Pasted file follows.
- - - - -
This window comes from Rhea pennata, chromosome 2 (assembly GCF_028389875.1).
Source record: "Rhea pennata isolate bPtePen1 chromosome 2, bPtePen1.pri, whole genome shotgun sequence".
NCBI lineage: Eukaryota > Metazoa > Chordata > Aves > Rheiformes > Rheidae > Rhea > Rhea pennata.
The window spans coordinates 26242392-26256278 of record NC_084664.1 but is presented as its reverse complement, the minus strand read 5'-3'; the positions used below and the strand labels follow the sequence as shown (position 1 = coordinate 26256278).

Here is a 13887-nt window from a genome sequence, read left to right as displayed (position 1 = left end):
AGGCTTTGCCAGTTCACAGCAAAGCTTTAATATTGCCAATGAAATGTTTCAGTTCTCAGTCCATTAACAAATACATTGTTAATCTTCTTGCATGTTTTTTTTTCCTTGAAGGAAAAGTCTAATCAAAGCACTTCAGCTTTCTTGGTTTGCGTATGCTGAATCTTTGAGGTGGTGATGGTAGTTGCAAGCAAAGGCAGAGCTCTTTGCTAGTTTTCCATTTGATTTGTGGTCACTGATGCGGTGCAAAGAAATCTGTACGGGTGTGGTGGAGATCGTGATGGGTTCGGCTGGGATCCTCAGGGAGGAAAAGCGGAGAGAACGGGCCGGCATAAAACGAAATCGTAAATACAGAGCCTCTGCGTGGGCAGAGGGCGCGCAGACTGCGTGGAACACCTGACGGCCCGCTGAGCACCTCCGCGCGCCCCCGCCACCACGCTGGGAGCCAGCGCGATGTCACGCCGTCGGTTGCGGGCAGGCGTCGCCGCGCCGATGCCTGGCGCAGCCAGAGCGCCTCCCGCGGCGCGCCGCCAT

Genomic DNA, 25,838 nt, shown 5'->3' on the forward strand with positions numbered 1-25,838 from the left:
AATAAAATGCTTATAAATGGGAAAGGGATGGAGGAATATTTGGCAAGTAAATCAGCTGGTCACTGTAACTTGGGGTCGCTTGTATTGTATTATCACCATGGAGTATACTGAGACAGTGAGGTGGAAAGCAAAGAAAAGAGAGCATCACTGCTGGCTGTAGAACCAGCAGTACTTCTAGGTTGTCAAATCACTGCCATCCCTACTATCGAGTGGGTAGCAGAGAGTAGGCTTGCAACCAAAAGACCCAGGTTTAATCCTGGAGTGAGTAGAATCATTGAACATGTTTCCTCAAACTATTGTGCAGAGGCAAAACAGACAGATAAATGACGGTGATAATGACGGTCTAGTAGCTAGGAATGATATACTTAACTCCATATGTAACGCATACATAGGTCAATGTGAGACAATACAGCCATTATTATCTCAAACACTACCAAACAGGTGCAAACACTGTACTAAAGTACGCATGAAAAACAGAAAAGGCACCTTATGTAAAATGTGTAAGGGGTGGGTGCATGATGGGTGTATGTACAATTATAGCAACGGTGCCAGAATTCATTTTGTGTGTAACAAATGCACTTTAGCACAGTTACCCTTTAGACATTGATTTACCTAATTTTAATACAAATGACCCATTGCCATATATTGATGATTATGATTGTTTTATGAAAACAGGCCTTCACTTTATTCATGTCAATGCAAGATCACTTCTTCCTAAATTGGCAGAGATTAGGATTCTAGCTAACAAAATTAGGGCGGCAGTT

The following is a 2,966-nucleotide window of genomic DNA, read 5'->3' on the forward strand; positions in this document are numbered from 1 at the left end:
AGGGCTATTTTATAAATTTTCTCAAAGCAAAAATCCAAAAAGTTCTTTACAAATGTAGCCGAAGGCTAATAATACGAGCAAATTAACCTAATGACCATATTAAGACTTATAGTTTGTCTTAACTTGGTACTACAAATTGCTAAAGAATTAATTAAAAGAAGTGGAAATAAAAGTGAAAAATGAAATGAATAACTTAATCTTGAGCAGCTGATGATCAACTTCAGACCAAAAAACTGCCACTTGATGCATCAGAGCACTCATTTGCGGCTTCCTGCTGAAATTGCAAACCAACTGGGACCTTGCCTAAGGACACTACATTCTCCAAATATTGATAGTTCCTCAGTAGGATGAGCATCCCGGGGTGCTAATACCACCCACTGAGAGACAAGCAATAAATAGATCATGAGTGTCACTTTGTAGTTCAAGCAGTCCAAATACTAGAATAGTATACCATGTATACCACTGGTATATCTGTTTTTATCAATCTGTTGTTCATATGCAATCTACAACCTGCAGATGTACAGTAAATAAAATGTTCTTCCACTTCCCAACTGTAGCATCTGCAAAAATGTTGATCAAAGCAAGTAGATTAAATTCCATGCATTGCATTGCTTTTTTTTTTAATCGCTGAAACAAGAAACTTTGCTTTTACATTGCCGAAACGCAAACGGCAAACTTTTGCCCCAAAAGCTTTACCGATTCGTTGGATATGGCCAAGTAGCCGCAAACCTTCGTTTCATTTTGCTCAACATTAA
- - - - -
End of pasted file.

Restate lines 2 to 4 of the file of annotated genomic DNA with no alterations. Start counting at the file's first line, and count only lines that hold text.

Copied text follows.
Source record: "Rhea pennata isolate bPtePen1 chromosome 2, bPtePen1.pri, whole genome shotgun sequence".
NCBI lineage: Eukaryota > Metazoa > Chordata > Aves > Rheiformes > Rheidae > Rhea > Rhea pennata.
The window spans coordinates 26242392-26256278 of record NC_084664.1 but is presented as its reverse complement, the minus strand read 5'-3'; the positions used below and the strand labels follow the sequence as shown (position 1 = coordinate 26256278).